To enable large scale adoption AI needs to behave as expected while being adaptable, secure, and trustworthy.
Recent study from Carnegie endowment on AI Global Surveillance Index shows that an estimated 75 countries are actively using AI technologies for varying degrees of surveillance purposes, including smart city/safe city platforms, facial recognition systems, and smart policing.
A central question then is, how can we develop and design AI technologies that interact with human users and negotiate users’ trust? In this research thrust the MATRIX researchers will focus on understanding:
- Adversarial machine learning models that resist security challenges
- Study attack consequences
- Bias and fairness in AI algorithms
- Quality evaluation of a learning system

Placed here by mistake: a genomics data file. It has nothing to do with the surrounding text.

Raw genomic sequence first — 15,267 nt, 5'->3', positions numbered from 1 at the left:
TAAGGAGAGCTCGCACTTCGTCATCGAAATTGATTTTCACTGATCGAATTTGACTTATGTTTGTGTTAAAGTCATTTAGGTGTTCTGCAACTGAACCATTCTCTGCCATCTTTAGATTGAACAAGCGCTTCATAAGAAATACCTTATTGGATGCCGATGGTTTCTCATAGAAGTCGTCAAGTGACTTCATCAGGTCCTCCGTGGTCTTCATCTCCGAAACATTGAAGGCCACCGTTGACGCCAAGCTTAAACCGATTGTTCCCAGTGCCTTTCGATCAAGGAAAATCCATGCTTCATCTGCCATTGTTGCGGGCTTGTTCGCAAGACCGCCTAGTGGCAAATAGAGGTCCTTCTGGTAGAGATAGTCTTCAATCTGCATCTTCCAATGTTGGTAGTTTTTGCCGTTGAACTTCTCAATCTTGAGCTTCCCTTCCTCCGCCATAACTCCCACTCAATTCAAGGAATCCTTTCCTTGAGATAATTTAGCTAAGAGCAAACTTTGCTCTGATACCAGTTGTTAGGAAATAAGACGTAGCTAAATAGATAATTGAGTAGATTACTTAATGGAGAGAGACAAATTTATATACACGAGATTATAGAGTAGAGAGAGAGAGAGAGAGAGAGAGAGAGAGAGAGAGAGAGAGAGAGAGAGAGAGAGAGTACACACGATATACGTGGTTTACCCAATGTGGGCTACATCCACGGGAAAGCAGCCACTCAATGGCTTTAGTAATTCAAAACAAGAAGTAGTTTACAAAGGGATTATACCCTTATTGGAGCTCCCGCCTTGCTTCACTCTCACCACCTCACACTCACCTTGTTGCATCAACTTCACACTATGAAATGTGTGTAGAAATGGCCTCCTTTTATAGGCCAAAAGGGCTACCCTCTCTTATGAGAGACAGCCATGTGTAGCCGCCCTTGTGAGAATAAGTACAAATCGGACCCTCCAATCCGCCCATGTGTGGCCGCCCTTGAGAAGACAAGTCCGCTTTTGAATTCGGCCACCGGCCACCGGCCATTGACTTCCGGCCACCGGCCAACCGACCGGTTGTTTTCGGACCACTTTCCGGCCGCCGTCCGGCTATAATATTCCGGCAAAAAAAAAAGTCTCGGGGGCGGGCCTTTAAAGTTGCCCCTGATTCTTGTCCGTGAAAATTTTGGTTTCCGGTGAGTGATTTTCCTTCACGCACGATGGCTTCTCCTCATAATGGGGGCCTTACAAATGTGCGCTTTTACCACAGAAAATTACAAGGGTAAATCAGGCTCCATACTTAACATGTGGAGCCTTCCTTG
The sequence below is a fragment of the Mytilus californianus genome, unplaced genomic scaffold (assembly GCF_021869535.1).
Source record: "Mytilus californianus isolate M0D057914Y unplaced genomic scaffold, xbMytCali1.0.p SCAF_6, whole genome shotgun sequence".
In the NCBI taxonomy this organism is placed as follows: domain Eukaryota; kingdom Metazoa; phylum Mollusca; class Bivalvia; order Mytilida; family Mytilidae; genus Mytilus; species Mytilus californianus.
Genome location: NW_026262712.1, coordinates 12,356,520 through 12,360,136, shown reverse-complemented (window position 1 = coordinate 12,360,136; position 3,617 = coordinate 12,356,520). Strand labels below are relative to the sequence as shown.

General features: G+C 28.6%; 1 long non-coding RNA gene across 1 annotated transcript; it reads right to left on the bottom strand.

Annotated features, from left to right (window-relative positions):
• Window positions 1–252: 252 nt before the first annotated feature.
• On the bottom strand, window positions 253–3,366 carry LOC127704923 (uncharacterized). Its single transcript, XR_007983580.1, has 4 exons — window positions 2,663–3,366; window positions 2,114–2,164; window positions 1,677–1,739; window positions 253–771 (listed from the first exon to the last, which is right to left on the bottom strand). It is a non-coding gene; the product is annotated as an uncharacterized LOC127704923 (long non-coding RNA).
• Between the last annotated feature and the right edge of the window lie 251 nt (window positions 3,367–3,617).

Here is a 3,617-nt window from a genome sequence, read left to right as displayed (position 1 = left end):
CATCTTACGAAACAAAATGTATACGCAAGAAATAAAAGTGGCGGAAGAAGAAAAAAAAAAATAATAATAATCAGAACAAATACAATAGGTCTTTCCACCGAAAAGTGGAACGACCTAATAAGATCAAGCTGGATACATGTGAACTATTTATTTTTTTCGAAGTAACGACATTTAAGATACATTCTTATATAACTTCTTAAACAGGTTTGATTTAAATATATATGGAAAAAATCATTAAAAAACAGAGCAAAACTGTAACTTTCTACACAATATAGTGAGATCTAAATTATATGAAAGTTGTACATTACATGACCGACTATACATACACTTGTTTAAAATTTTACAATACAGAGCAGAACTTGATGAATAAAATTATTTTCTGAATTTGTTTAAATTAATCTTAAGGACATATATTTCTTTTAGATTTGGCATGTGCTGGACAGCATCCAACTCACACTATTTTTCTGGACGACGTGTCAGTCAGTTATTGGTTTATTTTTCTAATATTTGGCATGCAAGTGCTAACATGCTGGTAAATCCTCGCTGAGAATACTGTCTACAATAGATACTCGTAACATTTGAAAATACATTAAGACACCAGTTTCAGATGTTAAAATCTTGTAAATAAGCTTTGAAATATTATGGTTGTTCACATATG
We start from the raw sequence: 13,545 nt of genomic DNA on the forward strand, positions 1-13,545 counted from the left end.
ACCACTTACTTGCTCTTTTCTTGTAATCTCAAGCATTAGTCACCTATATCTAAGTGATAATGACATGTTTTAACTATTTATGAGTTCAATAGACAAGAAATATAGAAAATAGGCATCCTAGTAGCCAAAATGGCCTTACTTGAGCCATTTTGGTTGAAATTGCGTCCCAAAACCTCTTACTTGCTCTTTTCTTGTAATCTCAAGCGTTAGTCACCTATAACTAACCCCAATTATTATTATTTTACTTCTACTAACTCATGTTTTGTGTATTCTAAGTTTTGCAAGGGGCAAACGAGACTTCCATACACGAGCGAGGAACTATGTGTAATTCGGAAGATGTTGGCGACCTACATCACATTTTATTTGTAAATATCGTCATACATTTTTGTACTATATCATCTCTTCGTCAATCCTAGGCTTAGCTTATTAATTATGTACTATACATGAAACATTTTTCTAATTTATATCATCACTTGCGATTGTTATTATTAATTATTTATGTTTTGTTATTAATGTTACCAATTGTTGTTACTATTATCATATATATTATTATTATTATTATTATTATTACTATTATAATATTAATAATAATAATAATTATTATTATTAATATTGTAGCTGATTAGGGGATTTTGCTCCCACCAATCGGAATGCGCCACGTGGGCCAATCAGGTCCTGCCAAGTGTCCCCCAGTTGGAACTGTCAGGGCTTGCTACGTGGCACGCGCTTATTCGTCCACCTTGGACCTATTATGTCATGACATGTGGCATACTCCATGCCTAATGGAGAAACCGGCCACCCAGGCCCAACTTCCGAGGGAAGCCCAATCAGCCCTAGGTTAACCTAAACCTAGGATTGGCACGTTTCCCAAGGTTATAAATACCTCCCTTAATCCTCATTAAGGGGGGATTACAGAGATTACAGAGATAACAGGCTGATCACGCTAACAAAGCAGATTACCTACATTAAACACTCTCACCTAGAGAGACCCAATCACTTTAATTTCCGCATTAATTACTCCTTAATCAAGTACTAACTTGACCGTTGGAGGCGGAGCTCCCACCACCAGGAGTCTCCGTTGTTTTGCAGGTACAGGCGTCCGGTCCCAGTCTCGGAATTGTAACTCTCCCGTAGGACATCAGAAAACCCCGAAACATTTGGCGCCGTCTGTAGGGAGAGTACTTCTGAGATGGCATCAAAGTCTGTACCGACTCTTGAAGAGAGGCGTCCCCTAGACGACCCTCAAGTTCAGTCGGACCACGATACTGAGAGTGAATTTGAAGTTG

- Explainable models
To address these challenges, computer scientists and engineers will work alongside policy, ethics, economics, and psychology researchers.
Ram Krishnan, Ph.D.
Microsoft President’s Endowed Associate Professor Department of Electrical and Computer Engineering, UTSAram.firstname.lastname@example.org Visit Website
Gabriela Ciocralie, Ph.D.
Vice President for Securing Automation and Secure Manufacturing Architecture | The University of Texas at San AntonioGabriela.Ciocarlie@cymanii.org